The gang type lawn mower system also includes a wheel supported main frame or power source frame having a power source mounted thereon. At least two mower decks are movably connected to the main frame with each mower deck being movable between an operative lower position where the mower deck is operative to cut grass and an elevated stowed position where at least a portion of the mower deck overlies a portion of the main frame. A drive is interconnected between the power source and each of the mower decks such that each mower deck is powered by the power source mounted on the main frame.

In one particular embodiment of the present invention, the mower decks are pivotally connected along opposite sides of the main frame and to place the mower decks in the elevated stowed position, the mower decks are pivoted inwardly towards the main frame such that a portion of each mower deck lies over a portion of the main frame and wherein the underside of the mower decks face outwardly or at least partially upwardly.

In another embodiment of the present invention, the gang type lawn mower system is provided with a belt drive that extends between the power source of the main frame and each of the mower decks. To maintain tension on the drive belt or belts, there is provided a belt tensioner device that tends to bias or at least slightly push each mower deck outwardly from the main frame.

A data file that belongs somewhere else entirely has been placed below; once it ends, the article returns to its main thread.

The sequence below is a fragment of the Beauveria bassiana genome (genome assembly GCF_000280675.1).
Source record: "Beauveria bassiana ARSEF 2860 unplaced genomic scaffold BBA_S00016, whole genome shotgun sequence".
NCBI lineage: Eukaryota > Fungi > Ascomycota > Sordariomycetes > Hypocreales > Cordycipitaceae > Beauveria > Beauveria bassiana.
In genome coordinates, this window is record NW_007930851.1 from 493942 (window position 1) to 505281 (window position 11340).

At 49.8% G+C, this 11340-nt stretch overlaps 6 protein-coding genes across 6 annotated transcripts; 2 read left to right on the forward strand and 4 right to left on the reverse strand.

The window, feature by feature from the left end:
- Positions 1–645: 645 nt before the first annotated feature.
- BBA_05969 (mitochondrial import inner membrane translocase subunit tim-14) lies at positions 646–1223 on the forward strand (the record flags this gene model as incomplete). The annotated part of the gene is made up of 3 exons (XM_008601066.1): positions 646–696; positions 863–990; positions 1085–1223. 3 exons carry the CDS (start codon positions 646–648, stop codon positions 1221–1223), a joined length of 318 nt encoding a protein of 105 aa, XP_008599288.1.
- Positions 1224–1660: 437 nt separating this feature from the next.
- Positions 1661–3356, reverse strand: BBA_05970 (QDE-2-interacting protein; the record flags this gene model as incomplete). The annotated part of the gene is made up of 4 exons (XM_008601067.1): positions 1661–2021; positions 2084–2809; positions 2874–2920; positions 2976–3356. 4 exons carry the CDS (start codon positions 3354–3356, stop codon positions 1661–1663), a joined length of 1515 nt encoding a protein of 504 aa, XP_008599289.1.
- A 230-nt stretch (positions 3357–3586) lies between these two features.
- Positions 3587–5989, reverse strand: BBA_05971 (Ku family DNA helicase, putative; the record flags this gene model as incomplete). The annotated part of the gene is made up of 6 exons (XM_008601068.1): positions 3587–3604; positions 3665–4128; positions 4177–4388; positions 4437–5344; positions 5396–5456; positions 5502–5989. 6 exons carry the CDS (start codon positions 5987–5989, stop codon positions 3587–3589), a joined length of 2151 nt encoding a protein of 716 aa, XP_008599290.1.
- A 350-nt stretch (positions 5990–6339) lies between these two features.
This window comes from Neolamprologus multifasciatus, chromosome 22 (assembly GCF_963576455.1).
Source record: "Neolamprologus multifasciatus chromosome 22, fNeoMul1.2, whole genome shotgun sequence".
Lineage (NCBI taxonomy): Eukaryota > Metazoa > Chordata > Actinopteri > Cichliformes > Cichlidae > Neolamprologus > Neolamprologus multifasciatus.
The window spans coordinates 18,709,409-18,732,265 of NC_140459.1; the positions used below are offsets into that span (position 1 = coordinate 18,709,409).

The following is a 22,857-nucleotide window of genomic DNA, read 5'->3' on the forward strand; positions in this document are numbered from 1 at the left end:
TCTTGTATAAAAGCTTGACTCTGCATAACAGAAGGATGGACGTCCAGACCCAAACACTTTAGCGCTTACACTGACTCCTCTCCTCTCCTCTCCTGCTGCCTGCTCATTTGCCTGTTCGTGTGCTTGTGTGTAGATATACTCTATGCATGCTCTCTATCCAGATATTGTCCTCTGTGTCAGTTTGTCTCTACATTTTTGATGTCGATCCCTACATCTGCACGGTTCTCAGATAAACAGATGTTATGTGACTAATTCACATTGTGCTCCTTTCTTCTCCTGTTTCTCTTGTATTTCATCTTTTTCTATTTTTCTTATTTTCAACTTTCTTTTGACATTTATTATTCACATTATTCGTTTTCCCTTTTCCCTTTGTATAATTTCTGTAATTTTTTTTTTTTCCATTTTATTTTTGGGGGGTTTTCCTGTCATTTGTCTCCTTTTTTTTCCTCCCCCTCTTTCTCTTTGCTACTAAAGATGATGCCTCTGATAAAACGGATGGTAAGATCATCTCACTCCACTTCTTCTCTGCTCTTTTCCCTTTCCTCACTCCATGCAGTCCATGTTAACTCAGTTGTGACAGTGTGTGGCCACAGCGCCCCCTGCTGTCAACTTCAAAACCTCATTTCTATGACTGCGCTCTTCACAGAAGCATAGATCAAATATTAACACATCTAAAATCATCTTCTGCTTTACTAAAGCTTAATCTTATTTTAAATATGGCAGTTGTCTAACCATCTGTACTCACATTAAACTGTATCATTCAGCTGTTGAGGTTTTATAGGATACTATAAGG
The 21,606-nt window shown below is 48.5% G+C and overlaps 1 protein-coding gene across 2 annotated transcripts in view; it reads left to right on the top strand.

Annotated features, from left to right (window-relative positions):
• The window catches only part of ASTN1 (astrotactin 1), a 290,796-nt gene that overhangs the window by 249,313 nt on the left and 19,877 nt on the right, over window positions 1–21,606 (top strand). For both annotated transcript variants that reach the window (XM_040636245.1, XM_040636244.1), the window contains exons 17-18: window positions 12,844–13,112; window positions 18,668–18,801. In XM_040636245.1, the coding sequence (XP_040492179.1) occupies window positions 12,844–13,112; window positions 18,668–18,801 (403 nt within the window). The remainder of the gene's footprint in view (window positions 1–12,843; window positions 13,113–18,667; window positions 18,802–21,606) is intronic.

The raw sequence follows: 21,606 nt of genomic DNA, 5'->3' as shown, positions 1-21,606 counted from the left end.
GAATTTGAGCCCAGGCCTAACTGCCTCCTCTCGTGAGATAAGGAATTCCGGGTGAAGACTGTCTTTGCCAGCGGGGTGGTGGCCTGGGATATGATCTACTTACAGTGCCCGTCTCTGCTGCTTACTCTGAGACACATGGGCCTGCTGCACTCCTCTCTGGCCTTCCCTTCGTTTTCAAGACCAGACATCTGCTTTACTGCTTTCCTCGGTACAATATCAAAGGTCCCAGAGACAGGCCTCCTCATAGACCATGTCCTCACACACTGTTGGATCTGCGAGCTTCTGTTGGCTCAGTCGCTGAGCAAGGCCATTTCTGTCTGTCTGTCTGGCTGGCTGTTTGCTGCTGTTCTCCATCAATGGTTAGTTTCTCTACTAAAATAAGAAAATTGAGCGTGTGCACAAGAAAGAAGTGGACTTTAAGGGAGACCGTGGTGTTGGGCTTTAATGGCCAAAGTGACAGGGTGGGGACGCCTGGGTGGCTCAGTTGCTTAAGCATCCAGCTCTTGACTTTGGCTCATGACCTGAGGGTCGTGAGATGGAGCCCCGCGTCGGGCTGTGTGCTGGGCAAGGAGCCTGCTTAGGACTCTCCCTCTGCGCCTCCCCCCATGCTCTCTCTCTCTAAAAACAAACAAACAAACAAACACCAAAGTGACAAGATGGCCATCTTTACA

In another embodiment of the present invention, each of the mower decks can pivot with respect to the main frame. Therefore, as the lawn mower system moves over undulations, the mower decks can at least slightly float or move with respect to the main frame. There is provided with the lawn mower system of the present invention a device that will engage the mower decks and limit their movement. In one particular embodiment, there is provided an arm pivotally mounted to the main frame and extending outwardly therefrom for engaging the mower deck, directly or indirectly, wherein the engagement of the arm limits the movement of the mower deck with respect to the main frame.